$4.7 million USDA grant will help corn farmers reduce greenhouse gas output

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Blaine Friedlander

The U.S. Department of Agriculture (USDA) has awarded $4.7 million to a Cornell-led effort to help corn growers reduce their carbon footprint and improve net profits by better managing greenhouse gas emissions, soil carbon and nitrogen fertilizer use.

David Wolfe, professor of horticulture, is principal investigator for the five-year project, which includes collaborators from Cornell, Columbia University and Colorado State University. The project began in April and focuses on corn farming in New York, Iowa and Colorado.

Using strategic soil sampling and biogeochemical modeling, the researchers plan to develop new tools that will allow farmers to monitor the effect of management decisions on energy efficiency, environmental impact and net profits. The research team will also use regional climate projections and economic data to develop tools for policymakers to analyze economic and environmental implications of a range of policy options.

One key focus is the use of nitrogen fertilizers, Wolfe said. Carbon dioxide is the gas most associated with climate change, but nitrous oxide, a greenhouse gas released as nitrogen fertilizer breaks down in the soil, is a major concern in farming operations.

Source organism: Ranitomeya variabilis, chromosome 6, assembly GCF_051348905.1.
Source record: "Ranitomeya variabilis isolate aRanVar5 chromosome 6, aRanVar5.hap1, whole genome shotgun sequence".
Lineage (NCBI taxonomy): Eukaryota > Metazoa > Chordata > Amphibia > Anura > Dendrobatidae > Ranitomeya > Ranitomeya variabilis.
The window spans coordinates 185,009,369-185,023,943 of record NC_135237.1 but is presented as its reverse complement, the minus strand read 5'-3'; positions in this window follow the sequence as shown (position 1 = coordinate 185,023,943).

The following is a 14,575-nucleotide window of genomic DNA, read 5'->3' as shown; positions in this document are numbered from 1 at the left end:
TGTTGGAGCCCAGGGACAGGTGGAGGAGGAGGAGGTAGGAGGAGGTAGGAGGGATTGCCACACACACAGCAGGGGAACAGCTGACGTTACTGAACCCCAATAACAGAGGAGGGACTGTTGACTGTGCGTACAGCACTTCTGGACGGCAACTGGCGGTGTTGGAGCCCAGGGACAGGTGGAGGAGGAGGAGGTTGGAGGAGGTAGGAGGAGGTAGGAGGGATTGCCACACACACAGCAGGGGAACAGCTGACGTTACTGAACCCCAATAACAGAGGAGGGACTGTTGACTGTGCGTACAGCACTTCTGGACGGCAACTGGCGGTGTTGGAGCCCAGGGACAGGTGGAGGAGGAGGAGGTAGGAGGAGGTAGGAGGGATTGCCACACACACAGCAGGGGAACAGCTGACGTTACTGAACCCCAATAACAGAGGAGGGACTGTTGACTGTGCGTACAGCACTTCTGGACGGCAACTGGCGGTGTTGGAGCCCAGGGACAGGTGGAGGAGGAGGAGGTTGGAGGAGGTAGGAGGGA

The research will include a look at ways farms might customize their fertilizer use based on factors like soil temperature, rainfall and crop rotations.

"That's low-hanging fruit in terms of what farmers can do to reduce their greenhouse gas emissions overall," Wolfe said.

The team also hopes that their Web-based greenhouse gas and carbon monitoring tools will make it easier for farmers to enter the carbon-trading market and other incentive programs. "As for all businesses, there will be growing incentives for documenting and reducing greenhouse gas emissions," Wolfe said.

Farms could also at some point get credit for sequestering carbon in soils -- but the costs of verifying this are often prohibitively expensive. The research project will be exploring low-cost options, such as using near-infrared spectroscopy for measuring soil carbon directly in the field, a strategy inspired by NASA's techniques for analyzing soils with the Mars rovers on the Red Planet.

On the economic and policy front, co-investigator Antonio Bento, associate professor of applied economics and management, and colleagues are considering incentive programs to encourage greener farming in each of the three regions.

"It's all about keeping farmers in business in a world where energy costs and the climate are uncertain," Wolfe said. "Farmers and policymakers will need new decision tools to maintain food security and farm profits while also reducing greenhouse gas emissions."


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